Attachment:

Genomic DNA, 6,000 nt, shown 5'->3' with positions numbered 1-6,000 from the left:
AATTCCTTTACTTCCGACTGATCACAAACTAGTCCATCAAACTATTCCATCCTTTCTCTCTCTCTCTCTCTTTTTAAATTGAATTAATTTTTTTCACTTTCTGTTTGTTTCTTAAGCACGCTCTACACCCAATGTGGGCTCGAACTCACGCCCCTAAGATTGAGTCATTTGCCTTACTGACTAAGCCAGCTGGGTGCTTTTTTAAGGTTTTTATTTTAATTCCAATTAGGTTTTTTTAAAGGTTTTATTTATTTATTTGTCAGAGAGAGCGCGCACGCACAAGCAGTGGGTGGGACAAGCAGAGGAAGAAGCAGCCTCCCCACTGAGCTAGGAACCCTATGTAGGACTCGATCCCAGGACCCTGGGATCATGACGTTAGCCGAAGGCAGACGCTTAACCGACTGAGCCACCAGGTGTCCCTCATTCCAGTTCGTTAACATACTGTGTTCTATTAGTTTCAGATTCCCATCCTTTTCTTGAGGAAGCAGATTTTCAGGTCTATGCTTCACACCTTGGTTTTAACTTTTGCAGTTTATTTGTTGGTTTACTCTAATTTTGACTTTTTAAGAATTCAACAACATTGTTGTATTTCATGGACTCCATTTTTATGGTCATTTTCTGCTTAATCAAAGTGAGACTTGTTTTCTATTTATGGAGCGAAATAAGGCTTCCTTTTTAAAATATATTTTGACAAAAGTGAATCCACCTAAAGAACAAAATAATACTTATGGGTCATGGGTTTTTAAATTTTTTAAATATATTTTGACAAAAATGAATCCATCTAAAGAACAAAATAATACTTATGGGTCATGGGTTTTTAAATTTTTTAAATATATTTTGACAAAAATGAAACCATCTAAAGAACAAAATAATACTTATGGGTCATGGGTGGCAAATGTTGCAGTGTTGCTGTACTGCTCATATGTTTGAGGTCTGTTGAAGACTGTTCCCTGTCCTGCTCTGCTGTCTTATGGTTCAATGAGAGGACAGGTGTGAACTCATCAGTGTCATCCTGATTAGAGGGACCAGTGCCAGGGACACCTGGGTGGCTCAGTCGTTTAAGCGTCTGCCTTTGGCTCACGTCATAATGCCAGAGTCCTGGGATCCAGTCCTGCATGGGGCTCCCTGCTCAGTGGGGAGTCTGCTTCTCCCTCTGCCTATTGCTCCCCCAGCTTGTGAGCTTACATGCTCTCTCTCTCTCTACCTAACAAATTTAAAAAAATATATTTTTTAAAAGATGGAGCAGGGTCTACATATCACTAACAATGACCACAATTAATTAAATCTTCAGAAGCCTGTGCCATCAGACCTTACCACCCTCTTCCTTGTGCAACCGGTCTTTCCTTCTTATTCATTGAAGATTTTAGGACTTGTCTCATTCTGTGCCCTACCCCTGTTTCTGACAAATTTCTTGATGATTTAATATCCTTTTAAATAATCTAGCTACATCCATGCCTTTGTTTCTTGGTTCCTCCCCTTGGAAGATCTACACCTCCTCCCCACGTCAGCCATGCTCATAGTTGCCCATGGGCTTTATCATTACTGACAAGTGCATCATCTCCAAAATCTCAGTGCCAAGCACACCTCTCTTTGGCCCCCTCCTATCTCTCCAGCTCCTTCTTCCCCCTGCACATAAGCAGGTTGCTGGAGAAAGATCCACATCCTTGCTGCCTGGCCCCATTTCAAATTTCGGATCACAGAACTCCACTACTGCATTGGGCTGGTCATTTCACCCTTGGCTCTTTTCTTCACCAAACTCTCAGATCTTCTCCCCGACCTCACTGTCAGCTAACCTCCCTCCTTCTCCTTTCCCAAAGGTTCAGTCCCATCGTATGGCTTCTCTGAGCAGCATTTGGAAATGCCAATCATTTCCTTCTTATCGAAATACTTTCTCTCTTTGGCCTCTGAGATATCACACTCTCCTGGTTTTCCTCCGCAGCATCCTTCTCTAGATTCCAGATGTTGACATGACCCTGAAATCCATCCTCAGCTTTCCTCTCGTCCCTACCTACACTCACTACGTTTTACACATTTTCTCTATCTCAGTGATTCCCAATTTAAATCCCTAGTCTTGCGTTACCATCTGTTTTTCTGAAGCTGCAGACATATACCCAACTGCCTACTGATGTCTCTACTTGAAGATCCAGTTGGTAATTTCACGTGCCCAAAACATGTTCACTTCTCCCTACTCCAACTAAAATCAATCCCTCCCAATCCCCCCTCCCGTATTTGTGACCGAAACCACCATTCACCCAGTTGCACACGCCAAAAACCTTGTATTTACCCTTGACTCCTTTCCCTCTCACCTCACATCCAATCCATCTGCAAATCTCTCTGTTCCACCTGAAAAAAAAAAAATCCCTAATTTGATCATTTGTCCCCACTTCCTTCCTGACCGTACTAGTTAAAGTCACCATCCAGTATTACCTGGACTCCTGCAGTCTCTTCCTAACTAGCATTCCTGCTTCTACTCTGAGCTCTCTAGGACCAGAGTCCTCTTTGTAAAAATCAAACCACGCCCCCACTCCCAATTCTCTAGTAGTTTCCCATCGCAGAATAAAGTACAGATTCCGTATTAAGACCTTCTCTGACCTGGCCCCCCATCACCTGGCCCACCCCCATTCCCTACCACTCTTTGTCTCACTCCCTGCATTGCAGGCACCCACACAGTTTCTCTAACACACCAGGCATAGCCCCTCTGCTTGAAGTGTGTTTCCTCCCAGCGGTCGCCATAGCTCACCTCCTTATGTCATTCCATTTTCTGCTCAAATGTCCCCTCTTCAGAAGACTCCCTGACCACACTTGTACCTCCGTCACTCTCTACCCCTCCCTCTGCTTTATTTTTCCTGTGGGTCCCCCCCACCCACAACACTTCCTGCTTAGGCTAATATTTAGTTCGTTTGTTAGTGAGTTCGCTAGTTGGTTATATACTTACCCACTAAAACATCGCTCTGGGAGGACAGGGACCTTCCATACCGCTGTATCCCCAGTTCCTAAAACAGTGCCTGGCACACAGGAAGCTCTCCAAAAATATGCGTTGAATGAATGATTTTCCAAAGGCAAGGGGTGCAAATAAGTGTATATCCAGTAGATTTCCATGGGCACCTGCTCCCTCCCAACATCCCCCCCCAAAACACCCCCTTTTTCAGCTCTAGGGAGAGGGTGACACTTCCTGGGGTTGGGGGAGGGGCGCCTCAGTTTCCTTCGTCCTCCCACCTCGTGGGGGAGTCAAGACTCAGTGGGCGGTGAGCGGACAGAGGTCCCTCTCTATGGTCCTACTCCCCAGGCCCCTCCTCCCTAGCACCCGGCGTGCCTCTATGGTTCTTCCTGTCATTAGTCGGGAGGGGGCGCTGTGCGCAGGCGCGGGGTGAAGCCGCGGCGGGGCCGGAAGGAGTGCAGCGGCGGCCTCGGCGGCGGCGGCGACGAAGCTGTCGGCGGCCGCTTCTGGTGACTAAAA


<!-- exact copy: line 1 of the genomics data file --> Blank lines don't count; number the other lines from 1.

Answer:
Genomic DNA, 6,000 nt, shown 5'->3' with positions numbered 1-6,000 from the left: